Wow! You have already completed three weeks in the fall semester. What should you be focusing on right now? Here are some suggestions:
- Now is a good time to make a list of questions to ask your professors. Plan when you will go to see your professors this week to get their assistance. It is easier for a professor to get you on the right path if you ask questions early and often.
- This weekend is the perfect time to get caught up on your outlines if they are still non-existent or barely begun. You have enough material in most courses to be able to determine both the “big picture” of the sub-topics or topics and how the parts fit into that whole.
- Now is a good time to use a monthly calendar to write down all deadlines for papers, projects, mid-terms, or assignments. Plan over the next month when you will work on specific tasks for those longer-range deadlines.
Note Taking (a reminder): Law students have widely varying styles of note taking. Some write furiously, recording every word the professor and fellow classmates utter; others take a few cryptic notes and call it a day. The problem with both extremes is that they fail to encourage you to take an active role in learning. If you record every word, you are not identifying or concentrating on what is important. To take the best notes, you should take an active role in sorting through and summarizing what is said in class.
The International Ombudsman Association has announced that it is sponsoring an annual writing contest for students in law school or graduate programs in dispute resolution. In the inaugural IOA Student Writing Competition, law students are invited to submit articles arguing for a statutory privilege for organizational ombudsmen. The author of the winning article will receive a cash prize of $2,500 and an invitation to the IOA Annual Conference in April 2010 in New Orleans to receive the award. IOA will provide registration, airfare and lodging for the conference. The winning article may also be published in the Journal of IOA.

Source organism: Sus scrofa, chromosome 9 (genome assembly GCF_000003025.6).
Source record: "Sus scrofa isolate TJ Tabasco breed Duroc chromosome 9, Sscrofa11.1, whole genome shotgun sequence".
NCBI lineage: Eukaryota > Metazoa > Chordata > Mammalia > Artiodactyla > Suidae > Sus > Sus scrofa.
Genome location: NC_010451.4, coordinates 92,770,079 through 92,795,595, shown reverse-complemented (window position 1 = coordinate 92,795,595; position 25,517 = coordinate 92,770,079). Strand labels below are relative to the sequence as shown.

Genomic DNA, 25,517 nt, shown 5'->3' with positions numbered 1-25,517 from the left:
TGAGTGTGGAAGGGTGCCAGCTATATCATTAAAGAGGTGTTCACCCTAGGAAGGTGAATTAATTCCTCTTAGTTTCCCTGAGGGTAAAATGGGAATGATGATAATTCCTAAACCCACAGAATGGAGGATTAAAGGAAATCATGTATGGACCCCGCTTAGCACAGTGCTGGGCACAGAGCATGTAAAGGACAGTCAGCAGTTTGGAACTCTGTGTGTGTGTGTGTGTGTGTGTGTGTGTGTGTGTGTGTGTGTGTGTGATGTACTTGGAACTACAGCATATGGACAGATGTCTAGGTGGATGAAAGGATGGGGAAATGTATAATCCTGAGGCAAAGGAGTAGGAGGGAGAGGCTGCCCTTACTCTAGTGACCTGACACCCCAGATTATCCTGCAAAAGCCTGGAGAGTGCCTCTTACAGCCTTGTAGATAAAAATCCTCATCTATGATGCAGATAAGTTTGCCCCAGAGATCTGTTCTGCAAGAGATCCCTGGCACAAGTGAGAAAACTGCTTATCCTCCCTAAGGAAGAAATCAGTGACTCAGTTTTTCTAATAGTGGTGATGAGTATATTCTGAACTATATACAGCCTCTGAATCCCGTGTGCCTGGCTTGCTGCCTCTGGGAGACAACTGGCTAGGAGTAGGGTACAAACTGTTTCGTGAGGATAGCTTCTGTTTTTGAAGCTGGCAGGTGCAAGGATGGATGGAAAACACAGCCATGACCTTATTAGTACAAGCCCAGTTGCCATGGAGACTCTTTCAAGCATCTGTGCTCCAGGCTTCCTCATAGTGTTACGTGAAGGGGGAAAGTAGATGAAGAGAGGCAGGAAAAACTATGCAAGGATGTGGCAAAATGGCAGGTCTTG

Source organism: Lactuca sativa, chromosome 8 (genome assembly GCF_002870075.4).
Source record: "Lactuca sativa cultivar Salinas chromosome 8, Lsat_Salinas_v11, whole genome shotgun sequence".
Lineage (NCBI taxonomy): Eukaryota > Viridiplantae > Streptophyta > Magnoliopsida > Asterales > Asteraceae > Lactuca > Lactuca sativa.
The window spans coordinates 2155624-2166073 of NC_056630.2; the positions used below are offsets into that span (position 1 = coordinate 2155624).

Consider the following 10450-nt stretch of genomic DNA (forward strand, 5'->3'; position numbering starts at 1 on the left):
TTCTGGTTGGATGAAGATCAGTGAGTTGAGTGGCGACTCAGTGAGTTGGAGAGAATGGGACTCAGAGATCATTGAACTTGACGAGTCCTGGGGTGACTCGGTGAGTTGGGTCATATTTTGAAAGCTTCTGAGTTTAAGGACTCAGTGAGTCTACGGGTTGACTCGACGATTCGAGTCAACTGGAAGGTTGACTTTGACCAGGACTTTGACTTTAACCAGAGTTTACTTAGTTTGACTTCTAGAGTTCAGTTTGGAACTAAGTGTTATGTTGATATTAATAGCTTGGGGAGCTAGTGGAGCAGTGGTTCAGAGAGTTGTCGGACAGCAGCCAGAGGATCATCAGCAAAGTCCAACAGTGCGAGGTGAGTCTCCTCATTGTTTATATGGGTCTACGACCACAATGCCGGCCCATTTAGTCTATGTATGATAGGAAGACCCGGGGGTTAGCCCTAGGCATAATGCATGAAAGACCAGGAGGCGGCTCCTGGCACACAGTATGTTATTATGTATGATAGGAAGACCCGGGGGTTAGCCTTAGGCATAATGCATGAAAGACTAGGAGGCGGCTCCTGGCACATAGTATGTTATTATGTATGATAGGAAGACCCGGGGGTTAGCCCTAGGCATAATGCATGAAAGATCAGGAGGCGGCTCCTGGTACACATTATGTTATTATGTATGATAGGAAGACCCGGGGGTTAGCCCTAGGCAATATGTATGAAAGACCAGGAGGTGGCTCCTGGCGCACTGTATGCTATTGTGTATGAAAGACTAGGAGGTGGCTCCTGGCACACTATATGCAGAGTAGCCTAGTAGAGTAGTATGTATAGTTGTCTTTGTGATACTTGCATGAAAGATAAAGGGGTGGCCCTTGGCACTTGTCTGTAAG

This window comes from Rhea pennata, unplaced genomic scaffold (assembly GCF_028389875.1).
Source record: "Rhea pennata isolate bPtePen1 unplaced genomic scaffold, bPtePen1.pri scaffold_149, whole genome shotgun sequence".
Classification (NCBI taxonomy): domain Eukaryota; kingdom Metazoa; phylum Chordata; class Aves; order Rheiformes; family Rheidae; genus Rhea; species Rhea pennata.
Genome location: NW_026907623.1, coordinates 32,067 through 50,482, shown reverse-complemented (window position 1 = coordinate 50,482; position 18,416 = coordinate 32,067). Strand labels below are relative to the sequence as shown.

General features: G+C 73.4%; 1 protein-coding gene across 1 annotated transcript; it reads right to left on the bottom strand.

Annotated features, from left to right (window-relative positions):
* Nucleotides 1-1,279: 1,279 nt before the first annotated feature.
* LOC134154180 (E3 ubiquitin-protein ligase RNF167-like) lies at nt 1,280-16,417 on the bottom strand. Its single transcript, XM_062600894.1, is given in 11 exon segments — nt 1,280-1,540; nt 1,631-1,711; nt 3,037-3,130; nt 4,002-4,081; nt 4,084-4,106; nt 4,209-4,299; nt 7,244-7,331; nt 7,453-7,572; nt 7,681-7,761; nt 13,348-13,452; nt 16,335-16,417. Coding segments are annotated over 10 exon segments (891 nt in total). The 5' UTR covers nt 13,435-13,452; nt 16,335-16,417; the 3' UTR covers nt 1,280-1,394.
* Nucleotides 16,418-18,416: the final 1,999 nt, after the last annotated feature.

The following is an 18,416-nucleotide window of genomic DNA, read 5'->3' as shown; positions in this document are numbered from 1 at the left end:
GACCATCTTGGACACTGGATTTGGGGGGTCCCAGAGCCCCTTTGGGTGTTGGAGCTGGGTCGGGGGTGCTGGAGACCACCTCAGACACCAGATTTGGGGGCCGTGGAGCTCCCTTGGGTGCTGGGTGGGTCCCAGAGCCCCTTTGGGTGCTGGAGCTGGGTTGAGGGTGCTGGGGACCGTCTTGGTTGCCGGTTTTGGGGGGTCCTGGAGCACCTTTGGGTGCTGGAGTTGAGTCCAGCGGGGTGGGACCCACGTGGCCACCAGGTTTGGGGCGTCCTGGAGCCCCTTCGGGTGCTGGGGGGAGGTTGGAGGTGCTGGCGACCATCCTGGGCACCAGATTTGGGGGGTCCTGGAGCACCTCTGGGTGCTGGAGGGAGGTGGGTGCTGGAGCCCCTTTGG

Submissions are due November 15, 2009.
Using a Long Weekend to Your Advantage: Tackle your most onerous study task as early as possible this weekend. That way, it won't hang over you during the long weekend and add to your stress. Also consider tackling your hardest study tasks when you are most alert. Your brain will absorb material more easily for greater understanding and retention. Consequently, you will feel better about your study session and lower your stress.
Monday, September 14 - deadline to apply for a December 2009 degree.
ULink - Student Services - Degree Application
Using a Long Weekend to Your Advantage: Create a structured study schedule and stick to it! If you have been “flying by the seat of your pants” on your time management, now is the time to create a schedule and stick to it for the remainder of the semester. If you follow a study schedule, you will be able to complete your reading and briefing one or two days before class (without rushing through the material), rather than the day of class. You will also ensure that you are devoting enough time to other study tasks, including reviewing your class notes, outlining, meeting with your study group, working on papers and projects, and completing practice questions. Perhaps the best part about following a study schedule is that you can have guilt-free time off because you have finished all of your study tasks for the week. And, your family members, significant others, and friends will know when you will be free. To create your own study schedule, use the blank time management schedule posted on the Academic Success webpage at http://www.law.louisville.edu/academics/academic-success. If you need any assistance in completing your schedule, stop by the Academic Success Office (Room 212).